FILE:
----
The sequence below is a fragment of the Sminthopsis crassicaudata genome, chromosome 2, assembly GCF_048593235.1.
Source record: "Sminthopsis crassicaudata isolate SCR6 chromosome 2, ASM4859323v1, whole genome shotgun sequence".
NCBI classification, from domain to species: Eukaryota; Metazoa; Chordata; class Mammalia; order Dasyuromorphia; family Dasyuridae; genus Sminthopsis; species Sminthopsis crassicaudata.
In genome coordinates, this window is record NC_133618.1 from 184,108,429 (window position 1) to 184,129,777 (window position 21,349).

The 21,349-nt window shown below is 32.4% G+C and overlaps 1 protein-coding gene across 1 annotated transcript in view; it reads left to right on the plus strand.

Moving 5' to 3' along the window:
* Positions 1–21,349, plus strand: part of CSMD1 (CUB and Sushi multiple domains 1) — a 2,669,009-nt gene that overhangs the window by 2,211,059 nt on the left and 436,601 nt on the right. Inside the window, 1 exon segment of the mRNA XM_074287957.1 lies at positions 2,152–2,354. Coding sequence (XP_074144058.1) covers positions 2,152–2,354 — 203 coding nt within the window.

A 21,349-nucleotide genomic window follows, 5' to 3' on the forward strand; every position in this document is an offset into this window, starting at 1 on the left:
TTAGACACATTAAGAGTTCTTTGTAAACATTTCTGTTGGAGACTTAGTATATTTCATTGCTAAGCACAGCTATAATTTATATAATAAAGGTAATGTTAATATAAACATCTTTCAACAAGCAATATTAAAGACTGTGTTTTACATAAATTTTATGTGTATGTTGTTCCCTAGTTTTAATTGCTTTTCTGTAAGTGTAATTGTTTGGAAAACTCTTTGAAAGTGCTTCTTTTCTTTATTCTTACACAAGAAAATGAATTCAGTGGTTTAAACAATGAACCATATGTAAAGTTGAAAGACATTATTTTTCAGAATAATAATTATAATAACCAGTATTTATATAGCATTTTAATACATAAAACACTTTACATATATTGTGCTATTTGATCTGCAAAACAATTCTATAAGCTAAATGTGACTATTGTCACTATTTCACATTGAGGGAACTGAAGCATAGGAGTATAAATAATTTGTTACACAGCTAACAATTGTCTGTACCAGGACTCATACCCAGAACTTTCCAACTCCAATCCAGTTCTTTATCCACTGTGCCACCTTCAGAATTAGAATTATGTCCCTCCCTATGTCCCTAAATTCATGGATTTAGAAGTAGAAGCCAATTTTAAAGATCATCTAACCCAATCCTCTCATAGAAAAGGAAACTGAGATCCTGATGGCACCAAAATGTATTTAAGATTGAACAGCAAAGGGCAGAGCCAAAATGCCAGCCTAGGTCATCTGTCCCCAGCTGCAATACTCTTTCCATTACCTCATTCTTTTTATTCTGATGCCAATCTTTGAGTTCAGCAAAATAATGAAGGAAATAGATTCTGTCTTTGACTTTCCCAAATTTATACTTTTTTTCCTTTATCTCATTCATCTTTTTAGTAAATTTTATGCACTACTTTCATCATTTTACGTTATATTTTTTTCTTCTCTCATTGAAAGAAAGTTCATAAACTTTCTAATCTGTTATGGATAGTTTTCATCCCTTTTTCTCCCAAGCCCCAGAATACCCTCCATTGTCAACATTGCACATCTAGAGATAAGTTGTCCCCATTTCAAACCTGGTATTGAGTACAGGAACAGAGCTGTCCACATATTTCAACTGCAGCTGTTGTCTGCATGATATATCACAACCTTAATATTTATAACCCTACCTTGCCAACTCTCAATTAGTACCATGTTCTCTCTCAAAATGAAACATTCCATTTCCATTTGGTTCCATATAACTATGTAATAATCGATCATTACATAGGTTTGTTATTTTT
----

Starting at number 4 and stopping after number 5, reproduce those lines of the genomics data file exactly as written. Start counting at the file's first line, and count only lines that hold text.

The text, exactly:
In genome coordinates, this window is record NC_133618.1 from 184,108,429 (window position 1) to 184,129,777 (window position 21,349).

The 21,349-nt window shown below is 32.4% G+C and overlaps 1 protein-coding gene across 1 annotated transcript in view; it reads left to right on the plus strand.